The basic recipe for the bubble mixture is fairly simple and, with full disclosure, this isn't my recipe. I came across it online.
- 35mL dish soap
- 35mL corn syrup
- 2 tbsp sugar
- 200mL warm water
Stir the mixture until all of the sugar has dissolved. Then place in your freezer (or outdoors) until the solution cools and thickens. To blow the bubbles I found a thin tube with a flared end that worked remarkably well. In a pinch, any drinking straw will work.
The settings you choose will depend a great deal on the lighting and the overall look you are aiming for. I started shooting in the dark and used my headlamp to light up the scene. I usually shoot in Aperture Priority and adjust ISO to ensure I have a reasonable shutter speed to work with.
Camera: Olympus OMD E-M1
Lens: M.Zuiko 12-40mm f/2.8 PRO
Mode: Aperture Priority
ISO: 200 - 400 (Since I was using a tripod for most of the early morning shots I wasn't concerned about camera movement. However the bubble may move quite a bit if there is even the slightest breeze.)
Aperture: f/4 - f/6.3 (For most shots I was trying to maintain a limited depth of field with a nice bokeh in the background.)
This isn't a blog about composition, but here are some things to consider as you shoot;
Lighting: Experiment with different methods of lighting. In the first image (Crystal Ball) I buried my LED headlamp in the snow to create the illuminated effect. Using coloured lamps or glow sticks can also create some interesting effects. If you are using natural light choose your bubble blowing spot so as to provide the best light possible and avoid harsh shadows. The translucent nature of the bubbles is perfect for backlighting.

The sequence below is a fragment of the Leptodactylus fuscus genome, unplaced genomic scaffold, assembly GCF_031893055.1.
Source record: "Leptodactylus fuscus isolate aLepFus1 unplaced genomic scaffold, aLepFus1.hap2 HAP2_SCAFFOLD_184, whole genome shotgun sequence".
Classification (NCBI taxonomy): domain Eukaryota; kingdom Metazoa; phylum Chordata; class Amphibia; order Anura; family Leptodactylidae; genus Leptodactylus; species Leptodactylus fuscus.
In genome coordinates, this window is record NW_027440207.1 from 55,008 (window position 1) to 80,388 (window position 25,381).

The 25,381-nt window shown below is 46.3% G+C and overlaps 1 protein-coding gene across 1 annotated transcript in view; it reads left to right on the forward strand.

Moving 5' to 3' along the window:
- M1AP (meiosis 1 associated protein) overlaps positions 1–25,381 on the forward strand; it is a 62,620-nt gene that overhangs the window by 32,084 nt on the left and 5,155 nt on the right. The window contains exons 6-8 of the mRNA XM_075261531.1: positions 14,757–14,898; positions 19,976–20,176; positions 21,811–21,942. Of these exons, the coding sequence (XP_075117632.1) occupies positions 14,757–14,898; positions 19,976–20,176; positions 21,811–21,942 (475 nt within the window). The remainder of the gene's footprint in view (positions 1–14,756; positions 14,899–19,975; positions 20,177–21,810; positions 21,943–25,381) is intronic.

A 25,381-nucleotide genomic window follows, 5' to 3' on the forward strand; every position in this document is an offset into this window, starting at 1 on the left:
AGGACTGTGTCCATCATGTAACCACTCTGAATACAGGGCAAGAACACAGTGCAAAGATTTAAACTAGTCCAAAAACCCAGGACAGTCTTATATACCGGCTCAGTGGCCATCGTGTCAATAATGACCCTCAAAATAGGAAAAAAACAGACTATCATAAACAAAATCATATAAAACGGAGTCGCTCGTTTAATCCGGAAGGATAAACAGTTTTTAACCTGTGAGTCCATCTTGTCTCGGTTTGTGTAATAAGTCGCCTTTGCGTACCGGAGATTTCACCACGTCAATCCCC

Distractions: Look beyond the bubble and see what else is in your frame. In a few of my shots I ended up having some branches show up in the viewfinder so I adjusted the camera position to eliminate these distractions.
Try Multiple Bubbles: If you can get your bubbles to last long enough try blowing several in proximity to each other.
Think Big: Not bigger bubbles, but a bigger scene. I am waiting for the next cold day to try this, but I would like to place dozens of frozen bubbles on the snow-covered branches of a coniferous tree.
Think Small: Try shooting some macro images of the crystals that form in the skin of your bubbles. Again, this is something I have yet to try, but will definitely attempt in a future experiment.
Unlike watching grass grow, the crystals in the bubbles form quite quickly. Keep shooting and use your images to create a time lapse video. I use the Olympus Viewer 3 software which has a built-in time-lapse feature. Or shoot video and capture the formation.
Although bitterly cold days are not ones that I usually look forward to, I do find myself hoping there are a few more so that I can experiment with this further. If you have tried this and have any thoughts to add - about the recipe, procedure, or anything else, please add a comment below.